You are at a disadvantage in darkness compared to your dog. Your dog is much better than you in the dark given their heightened senses including sight, smell, and hearing. They may notice that rabbit or squirrel that you don’t, and take off running. It is important to keep your dog on a leash when you take it outside at dark.
Wear bright or light colored clothes. Better yet, something with reflective material
Try to stand out in the dark. Even a bit of moonlight, car headlights, or a street lamp can cast enough light that your white shirt or yellow jacket pops out and you are seen. Walking your dog in the dark is not when you want to ‘blend in’ to your background.
Try to walk in well-lit areas and have a flashlight
Try to stick to areas, which are well-lit while walking your dog at night. This is good for both safety and security. Stay away from alleys and remote parks as much as possible at night.
Having a flashlight with you also helps when you need to see where you are going, what is up ahead, or if you hear or see something suspicious. Having a larger, heavier metal flashlight that can also be used for self-defense is never a bad idea and can be useful in that time of need.
Use a reflective collar
You dog is smaller and shorter than you are. And even when on a leash, as always should be, your dog will be harder to see. A reflective collar is a great way to add some visibility to your dog. To add even more, a reflective leash will be great too.
Use Common Sense
Probably one of the stronger tips…if doing something doesn’t feel right, then don’t do it. Dark alley, no flashlight, dark clothes, etc.
Many dog owners might think that training their puppies is only about teaching them how to act on command – sit, down, stay, and even fun ones like roll over. Moreover, many think that training their puppies is a simple and straightforward task that can be done once on their own.
However, training your puppy is much more than a few basic commands…as many new puppy owners soon find out when their puppy does not get the training they need. From furniture chewing, potty training, excessive barking, pulling on a leash, coming to you when called (recall), staying in place, aggressiveness towards others (people or dogs), and more, training can take many shapes and forms and provide endless benefit and enjoyment for both you and your dog.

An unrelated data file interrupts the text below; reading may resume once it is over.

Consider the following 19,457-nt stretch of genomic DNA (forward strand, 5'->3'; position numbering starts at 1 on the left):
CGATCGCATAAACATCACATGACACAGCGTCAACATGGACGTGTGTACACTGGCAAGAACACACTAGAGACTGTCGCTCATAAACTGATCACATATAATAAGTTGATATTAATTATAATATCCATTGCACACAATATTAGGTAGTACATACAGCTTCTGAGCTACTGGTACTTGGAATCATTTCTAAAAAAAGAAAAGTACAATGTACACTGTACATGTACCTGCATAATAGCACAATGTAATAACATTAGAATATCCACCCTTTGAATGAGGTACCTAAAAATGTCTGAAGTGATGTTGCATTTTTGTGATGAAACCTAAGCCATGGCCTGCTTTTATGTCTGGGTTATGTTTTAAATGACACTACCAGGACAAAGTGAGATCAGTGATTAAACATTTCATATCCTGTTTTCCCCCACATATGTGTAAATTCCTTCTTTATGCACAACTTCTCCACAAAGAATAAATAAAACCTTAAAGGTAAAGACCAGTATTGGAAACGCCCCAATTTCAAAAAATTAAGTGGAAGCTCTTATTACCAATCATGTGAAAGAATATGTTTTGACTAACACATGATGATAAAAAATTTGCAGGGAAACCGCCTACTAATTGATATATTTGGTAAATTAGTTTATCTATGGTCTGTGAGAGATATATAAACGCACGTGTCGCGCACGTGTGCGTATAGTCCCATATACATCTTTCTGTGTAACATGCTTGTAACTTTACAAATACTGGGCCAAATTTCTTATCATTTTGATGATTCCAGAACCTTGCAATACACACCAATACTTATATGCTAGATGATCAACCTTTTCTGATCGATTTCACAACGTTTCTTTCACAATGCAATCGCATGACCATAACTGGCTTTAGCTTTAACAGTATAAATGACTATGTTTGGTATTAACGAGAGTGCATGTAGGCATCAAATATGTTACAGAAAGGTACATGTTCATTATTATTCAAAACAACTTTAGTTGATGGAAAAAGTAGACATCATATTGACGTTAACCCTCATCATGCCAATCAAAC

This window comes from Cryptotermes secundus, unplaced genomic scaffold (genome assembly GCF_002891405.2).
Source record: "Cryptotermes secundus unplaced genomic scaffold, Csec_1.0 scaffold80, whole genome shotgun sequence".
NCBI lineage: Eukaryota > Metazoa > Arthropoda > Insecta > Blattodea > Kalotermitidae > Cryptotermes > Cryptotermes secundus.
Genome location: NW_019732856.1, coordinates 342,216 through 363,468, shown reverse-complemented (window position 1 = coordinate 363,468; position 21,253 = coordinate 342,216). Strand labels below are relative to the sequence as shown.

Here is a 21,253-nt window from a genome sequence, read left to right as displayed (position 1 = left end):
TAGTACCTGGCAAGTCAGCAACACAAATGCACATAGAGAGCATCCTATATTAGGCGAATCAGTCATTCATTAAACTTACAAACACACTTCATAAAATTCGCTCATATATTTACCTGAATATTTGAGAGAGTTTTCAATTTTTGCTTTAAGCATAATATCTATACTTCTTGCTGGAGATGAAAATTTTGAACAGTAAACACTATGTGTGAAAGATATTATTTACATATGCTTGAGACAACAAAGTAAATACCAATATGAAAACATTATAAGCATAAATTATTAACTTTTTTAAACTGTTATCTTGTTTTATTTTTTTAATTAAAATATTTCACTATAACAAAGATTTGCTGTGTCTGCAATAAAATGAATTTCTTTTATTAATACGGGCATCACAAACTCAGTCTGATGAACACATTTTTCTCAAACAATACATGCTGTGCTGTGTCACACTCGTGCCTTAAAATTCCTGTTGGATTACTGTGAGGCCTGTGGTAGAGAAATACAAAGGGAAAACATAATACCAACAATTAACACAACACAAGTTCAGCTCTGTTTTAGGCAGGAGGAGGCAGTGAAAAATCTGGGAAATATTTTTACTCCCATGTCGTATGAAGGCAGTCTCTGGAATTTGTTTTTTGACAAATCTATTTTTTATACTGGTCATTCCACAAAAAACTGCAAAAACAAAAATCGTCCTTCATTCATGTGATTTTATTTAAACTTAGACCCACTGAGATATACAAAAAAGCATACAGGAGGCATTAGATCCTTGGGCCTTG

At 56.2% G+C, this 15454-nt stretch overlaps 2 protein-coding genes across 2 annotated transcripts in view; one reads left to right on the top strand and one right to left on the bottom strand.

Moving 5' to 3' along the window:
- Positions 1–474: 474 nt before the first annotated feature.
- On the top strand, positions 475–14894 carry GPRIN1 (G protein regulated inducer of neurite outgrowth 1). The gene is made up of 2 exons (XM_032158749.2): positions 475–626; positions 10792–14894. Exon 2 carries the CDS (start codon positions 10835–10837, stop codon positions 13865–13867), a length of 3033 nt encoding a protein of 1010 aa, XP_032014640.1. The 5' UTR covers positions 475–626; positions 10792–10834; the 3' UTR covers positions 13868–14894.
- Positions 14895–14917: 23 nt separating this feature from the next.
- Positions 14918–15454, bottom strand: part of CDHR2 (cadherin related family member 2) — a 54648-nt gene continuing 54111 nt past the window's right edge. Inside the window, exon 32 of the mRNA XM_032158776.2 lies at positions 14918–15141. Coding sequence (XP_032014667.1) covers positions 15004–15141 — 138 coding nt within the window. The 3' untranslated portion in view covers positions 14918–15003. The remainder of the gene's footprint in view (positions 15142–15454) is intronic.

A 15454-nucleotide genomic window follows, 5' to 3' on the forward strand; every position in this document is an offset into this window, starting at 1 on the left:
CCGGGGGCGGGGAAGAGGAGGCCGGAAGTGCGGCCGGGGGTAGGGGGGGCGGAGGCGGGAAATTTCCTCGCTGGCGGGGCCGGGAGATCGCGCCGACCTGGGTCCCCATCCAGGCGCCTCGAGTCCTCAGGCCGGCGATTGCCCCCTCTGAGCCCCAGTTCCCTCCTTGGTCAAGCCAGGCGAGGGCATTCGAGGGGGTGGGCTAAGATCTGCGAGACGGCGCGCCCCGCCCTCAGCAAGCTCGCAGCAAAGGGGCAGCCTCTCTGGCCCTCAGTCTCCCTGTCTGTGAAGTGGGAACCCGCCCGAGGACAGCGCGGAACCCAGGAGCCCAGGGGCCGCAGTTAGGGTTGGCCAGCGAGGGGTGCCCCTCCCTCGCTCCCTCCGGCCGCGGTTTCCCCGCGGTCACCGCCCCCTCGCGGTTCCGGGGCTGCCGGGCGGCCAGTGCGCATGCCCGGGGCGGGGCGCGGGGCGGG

By the way, the old saying “you can’t teach an old dog new tricks” is nonsense. Dogs, both young and old, can benefit from training and in fact be trained. You just need to know what you are doing (or have someone who knows do it for you), be consistent, and be disciplined.
In general, you can separate training of your dog into two types: obedience and behavior training. There is of course basic training, advanced training, and then training of extra aspects that offer some specialization such as agility, search & rescue, and more. But we won’t touch on these advanced levels at this point. Let’s stick to the basics…among many other things, training can help with:
Basic obedience & heelwork including on and off leash
Puppy behavior shaping
Some key things to consider and remember
Like humans and learning, different dogs require different training methods. Lern about your dog and breed and try to develop a custom training program for every obedience and behavior training need. Your training plans should be goal and breed-specific with a focus on human-canine interaction.
Training is not just about your dog. It is about you, your family members, and your dog. It is a two way relationship so you both need to be part of the process.
Focus on positive, reward-based training. Behavior is shaped through the consistent reward of desired behavior: In this way, the dog is set-up to succeed without coercion.
Positive reinforcement in behavior conditioning, transitioning voluntary behavior into involuntary responses is what you are after. Training is not without consequences or corrections.
Dogs either lead or are led in and by nature, therefore how they are led in our homes is the responsibility of us – the humans.
Rules, boundaries, and expectations should be set by the human members of the household. The humans should occupy a higher ranking status in the home. With that said, the human relationship with the dog should be one of fairness and respect.
Remember, most people don’t just decide to teach their kids instead of sending them to school (yes, there is home schooling but that is not the majority). Similarly, while you might be able to train your own dog (both from a knowledge, experience, and time perspective), you may want to consider getting a trained professional (pun intended) to help you out.